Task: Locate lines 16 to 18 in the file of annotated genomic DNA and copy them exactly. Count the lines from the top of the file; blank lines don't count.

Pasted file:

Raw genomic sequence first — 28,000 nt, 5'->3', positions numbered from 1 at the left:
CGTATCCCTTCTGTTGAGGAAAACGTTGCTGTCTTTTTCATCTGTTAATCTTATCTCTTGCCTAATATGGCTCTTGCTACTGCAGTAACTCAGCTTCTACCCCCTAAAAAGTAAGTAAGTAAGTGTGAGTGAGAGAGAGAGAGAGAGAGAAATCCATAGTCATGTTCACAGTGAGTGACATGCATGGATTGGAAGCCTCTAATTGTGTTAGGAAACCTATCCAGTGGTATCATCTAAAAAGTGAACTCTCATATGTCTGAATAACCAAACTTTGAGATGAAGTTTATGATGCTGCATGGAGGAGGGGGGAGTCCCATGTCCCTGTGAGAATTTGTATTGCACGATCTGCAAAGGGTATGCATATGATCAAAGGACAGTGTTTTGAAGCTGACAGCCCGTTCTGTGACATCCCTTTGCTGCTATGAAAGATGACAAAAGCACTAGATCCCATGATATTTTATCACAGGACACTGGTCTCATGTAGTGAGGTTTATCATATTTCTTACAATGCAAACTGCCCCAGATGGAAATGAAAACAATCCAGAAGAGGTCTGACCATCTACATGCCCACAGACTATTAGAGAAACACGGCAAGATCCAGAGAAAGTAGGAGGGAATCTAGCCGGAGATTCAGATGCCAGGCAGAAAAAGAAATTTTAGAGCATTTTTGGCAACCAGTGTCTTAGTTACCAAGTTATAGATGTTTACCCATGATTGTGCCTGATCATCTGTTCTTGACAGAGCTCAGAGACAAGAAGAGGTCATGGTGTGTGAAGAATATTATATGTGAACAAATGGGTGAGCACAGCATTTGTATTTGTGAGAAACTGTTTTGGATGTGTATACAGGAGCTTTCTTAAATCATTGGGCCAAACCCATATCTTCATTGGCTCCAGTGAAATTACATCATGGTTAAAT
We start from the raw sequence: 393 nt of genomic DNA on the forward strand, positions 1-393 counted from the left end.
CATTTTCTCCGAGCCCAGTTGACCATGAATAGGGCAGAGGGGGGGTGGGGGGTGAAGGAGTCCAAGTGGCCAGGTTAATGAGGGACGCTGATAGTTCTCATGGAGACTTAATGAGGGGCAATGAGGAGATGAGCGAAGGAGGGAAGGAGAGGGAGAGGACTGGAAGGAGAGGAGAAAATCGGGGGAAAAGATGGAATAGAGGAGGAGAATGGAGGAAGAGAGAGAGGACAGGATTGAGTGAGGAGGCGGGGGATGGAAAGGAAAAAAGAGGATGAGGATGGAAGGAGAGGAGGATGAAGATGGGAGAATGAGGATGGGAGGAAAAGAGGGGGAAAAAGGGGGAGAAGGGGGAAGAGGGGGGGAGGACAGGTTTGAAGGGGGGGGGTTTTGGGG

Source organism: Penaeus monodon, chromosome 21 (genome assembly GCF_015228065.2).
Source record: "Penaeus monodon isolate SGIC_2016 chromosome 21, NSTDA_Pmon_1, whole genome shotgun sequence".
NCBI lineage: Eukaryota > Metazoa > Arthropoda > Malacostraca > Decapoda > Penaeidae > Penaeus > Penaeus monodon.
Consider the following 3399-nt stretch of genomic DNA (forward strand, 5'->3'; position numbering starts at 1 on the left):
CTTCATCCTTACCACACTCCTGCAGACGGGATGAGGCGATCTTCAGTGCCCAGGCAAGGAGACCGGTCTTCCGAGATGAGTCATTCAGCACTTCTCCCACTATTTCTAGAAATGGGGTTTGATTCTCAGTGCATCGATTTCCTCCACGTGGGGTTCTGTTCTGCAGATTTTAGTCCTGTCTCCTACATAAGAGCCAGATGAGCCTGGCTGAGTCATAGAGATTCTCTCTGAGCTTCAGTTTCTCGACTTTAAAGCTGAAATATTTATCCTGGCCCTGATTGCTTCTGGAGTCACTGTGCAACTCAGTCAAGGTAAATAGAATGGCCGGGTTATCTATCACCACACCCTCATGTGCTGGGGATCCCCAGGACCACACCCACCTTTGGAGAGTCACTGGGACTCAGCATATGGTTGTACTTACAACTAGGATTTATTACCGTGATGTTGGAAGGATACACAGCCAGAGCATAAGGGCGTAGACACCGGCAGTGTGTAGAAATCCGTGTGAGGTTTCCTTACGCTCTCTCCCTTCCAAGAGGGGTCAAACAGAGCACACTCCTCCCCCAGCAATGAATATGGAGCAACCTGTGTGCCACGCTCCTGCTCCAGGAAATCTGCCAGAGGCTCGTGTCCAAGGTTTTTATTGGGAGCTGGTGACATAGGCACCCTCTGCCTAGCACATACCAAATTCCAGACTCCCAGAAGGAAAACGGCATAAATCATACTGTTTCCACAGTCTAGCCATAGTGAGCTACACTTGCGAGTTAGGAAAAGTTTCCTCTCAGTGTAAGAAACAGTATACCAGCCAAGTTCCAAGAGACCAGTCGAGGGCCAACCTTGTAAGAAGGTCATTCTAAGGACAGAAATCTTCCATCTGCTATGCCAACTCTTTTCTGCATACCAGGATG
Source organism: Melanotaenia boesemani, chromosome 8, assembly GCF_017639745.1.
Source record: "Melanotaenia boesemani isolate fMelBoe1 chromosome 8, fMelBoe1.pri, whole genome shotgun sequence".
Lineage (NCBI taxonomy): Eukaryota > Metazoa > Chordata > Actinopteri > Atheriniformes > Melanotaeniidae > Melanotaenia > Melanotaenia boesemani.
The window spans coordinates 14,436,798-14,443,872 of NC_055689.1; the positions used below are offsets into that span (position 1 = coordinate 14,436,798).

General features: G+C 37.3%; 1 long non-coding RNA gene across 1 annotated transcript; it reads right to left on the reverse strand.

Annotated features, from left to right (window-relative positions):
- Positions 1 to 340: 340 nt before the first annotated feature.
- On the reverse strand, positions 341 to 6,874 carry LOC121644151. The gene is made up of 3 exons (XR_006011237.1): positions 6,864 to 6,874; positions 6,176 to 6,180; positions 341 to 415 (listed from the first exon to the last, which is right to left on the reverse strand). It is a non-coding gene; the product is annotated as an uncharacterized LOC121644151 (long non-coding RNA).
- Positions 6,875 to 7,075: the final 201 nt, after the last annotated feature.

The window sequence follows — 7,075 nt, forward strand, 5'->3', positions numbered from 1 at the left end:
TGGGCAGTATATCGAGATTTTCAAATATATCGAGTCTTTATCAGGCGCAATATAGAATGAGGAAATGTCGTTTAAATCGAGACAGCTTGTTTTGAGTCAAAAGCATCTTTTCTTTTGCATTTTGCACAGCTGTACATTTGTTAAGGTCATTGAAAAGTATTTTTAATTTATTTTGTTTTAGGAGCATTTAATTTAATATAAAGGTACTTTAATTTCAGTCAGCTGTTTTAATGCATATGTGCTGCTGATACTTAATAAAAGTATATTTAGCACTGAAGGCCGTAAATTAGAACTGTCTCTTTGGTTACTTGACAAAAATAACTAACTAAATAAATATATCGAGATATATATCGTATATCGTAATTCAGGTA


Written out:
- Positions 1 to 340: 340 nt before the first annotated feature.
- On the reverse strand, positions 341 to 6,874 carry LOC121644151. The gene is made up of 3 exons (XR_006011237.1): positions 6,864 to 6,874; positions 6,176 to 6,180; positions 341 to 415 (listed from the first exon to the last, which is right to left on the reverse strand). It is a non-coding gene; the product is annotated as an uncharacterized LOC121644151 (long non-coding RNA).
- Positions 6,875 to 7,075: the final 201 nt, after the last annotated feature.